British comedian Nish Kumar has said there are still predatory comedians out there at large that “we can’t name” out of fear of legal repercussions.
The former Mash Report host, 38, made the admission on the latest episode of his Pod Save the UK podcast after claiming that the recent sexual allegations against Russell Brand were an “open secret” in the comedy world.
Last weekend, Channel 4, The Sunday Times and The Times released a joint investigation, alleging Brand, 48, had raped, sexually harassed and been abusive towards four women between 2006 and 2013.
Brand has vehemently denied the allegations made against him.
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Of Brand’s alleged behaviour, Kumar claimed that “this is a well-known open secret in the comedy circuit”.
“It’s been something that’s been talked about, to my knowledge, in the last five years. It’s been pretty openly discussed in the comedy industry. I think I remember first hearing about it in mid-2017,” he said.
Kumar went on to allege that there are still comedians at large who are the “subject of open secrets”.
“There are still people who work in comedy who we can’t name. Again, because of the threat of lawsuits,” he said. “There are still people working in comedy who people will say: ‘Oh, we don’t send young women into their dressing rooms.”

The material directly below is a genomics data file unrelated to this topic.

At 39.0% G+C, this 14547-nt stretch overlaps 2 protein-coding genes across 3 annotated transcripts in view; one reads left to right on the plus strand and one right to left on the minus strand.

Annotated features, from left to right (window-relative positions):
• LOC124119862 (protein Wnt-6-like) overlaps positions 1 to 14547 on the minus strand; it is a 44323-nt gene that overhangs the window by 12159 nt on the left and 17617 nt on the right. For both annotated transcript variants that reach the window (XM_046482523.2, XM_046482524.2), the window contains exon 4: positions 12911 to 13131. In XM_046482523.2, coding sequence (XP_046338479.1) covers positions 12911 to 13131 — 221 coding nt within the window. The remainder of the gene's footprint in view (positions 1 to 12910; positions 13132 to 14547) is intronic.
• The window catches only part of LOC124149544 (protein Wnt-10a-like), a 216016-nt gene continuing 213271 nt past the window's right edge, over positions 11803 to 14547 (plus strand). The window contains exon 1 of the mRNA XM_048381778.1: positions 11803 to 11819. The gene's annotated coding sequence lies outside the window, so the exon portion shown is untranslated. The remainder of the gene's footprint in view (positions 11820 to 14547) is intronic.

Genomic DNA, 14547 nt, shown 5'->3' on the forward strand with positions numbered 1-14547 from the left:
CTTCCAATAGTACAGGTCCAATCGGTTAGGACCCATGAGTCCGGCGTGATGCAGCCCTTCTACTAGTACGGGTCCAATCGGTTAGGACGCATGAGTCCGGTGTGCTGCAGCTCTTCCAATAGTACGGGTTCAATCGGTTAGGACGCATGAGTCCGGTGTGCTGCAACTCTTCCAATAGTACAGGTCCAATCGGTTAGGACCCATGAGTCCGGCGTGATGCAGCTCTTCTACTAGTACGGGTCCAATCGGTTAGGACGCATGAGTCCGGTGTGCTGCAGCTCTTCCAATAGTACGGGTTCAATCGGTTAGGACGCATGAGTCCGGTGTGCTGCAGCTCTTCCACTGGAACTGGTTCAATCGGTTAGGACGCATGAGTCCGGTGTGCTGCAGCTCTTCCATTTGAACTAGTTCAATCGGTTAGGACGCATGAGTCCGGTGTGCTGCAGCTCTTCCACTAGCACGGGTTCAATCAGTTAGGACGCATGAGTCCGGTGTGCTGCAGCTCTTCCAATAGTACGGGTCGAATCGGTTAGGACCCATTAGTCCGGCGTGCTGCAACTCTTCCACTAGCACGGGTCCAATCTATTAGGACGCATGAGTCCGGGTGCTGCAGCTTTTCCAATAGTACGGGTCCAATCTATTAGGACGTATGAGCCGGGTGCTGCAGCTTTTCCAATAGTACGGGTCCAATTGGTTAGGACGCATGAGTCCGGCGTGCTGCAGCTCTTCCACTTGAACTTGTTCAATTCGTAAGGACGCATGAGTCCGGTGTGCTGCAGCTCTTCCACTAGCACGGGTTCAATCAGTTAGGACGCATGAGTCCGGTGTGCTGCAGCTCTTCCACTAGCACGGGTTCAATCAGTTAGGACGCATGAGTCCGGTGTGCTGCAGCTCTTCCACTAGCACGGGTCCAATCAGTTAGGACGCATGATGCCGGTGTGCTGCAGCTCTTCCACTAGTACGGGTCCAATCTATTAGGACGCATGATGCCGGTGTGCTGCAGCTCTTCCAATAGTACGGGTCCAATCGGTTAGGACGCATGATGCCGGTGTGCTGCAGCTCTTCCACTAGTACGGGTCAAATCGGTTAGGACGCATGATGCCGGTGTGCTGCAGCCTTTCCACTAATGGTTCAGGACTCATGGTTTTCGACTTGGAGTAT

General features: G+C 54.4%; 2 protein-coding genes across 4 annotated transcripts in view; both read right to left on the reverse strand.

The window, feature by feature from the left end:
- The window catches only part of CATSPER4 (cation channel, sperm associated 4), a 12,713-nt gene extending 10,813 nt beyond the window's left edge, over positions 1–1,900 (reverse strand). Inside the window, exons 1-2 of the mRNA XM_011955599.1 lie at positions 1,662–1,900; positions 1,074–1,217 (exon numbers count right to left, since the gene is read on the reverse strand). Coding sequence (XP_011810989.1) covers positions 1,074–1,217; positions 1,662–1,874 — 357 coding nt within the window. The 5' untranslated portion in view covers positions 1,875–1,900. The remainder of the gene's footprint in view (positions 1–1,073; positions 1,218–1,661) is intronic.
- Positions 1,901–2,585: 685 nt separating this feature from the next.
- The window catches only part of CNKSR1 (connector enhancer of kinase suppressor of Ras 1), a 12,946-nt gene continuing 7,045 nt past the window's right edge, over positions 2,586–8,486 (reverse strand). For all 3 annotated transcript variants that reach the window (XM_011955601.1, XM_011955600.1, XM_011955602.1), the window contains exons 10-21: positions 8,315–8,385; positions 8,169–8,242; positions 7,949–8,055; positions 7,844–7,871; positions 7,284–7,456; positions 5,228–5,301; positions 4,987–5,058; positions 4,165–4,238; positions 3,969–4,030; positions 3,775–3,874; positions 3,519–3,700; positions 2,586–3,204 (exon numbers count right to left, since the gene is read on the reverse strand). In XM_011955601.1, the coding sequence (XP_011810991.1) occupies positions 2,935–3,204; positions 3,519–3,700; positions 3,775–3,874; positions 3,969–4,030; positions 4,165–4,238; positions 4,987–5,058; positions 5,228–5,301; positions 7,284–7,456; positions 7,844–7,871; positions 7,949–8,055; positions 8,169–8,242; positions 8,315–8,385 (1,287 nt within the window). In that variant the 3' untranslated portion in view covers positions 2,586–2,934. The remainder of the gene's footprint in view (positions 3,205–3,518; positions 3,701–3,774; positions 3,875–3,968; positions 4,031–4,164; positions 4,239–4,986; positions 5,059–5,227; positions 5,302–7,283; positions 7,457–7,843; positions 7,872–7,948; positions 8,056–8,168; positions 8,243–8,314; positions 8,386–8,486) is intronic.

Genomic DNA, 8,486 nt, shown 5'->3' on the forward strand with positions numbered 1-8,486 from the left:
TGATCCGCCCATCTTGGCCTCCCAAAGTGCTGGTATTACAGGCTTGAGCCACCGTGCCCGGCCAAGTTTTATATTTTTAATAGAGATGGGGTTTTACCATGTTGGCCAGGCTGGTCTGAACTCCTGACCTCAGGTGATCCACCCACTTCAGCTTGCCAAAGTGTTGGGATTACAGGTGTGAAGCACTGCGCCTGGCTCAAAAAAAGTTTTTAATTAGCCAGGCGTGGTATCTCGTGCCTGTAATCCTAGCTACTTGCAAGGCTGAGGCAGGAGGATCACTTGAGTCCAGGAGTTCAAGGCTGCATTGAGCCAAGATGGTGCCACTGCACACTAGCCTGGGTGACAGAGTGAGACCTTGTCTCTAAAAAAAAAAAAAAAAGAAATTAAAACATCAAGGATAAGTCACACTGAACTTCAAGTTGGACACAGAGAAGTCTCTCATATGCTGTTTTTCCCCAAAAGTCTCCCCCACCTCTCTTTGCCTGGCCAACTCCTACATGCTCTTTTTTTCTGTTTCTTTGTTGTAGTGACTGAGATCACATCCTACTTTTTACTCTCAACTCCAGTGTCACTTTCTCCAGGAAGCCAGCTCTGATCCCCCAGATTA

Asked by his podcast co-host Coco Khan if he knew that Brand would be the subject of the joint investigation ahead of its release, Kumar replied: “Yes.”
Kumar then posed his theory that Brand’s career in the UK started to “dry up” around the time word started to get out about his alleged actions.
“I think if you look at Russell Brand’s IMDb page, you see that his television work in Britain starts to dry up around 2018, 2019,” the Hello America presenter noted. “And that’s simply because increasingly people were just not willing to work with him.
“Everyone was afraid to talk about it, because of threat of lawsuits. The only power people had was to withdraw participation from shows involving Russell Brand.”
He then argued that it was time for the industry to recognise “our systematic and institutional failures”, explaining: “We have a tendency to prosecute the individual and allow the system to go unconsidered.”